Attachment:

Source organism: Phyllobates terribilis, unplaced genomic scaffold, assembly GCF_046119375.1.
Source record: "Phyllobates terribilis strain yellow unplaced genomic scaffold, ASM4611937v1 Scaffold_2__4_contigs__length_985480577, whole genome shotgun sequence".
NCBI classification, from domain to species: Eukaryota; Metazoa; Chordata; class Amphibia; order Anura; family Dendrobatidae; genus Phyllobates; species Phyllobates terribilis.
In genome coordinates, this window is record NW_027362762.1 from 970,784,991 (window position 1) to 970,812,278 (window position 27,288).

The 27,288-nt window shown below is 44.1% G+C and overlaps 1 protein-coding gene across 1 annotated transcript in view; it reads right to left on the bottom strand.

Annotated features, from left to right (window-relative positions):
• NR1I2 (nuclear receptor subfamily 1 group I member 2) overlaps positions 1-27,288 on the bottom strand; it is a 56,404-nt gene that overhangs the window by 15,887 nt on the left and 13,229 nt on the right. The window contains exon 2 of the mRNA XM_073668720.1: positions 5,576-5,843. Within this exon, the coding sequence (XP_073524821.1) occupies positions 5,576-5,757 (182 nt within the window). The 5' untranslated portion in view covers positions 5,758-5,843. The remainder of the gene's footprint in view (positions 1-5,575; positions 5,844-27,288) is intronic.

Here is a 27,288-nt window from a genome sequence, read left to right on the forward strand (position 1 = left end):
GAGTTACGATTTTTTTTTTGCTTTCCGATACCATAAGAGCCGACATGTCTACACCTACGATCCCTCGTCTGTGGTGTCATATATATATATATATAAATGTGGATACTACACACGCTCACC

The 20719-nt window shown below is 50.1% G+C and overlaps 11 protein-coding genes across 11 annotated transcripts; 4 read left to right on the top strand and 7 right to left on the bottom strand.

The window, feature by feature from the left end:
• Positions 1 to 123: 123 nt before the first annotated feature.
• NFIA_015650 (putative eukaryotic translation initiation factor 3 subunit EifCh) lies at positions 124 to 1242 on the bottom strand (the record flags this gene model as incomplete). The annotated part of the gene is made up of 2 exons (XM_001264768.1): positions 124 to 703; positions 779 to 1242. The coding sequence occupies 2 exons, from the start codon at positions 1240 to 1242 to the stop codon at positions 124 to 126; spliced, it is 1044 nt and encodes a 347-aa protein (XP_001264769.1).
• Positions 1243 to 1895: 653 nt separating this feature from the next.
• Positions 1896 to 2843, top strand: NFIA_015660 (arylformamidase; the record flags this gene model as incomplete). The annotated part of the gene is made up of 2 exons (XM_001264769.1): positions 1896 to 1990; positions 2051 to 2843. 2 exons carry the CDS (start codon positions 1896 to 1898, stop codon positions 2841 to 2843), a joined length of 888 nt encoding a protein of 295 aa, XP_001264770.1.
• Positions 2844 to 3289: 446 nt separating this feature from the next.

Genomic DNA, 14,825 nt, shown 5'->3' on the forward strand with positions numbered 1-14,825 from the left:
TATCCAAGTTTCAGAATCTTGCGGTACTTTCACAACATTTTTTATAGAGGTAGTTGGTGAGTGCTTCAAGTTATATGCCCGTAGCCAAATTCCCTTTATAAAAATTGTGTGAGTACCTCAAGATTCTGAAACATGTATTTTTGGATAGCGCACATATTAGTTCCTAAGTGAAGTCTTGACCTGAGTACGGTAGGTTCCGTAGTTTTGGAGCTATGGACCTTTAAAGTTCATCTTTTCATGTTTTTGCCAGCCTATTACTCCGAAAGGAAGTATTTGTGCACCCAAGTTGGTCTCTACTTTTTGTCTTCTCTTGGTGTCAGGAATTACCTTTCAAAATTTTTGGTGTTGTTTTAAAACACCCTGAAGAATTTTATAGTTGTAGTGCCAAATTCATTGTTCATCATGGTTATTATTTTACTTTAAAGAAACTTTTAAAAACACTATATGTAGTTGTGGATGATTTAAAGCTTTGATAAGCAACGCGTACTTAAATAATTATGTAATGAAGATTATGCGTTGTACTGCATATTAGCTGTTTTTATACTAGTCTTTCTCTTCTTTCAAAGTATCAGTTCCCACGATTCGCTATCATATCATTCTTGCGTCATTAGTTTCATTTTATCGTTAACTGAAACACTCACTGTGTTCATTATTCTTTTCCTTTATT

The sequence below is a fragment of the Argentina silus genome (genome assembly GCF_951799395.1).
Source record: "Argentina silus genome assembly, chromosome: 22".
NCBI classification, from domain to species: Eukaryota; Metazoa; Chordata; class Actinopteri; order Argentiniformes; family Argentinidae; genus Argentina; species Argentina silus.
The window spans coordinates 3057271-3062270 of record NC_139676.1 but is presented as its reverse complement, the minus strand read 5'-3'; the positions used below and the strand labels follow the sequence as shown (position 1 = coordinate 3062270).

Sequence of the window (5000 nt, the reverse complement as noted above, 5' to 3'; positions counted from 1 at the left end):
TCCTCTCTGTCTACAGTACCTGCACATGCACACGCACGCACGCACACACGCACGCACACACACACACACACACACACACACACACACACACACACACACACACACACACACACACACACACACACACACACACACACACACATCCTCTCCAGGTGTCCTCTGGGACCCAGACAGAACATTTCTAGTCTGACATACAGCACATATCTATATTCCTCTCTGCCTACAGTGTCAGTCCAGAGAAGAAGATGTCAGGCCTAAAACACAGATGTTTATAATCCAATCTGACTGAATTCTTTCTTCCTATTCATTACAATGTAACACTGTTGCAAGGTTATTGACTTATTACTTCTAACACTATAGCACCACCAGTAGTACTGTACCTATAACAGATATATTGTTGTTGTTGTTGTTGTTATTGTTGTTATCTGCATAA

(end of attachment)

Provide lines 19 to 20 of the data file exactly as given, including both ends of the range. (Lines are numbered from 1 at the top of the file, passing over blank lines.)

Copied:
The sequence below is a fragment of the Argentina silus genome (genome assembly GCF_951799395.1).
Source record: "Argentina silus genome assembly, chromosome: 22".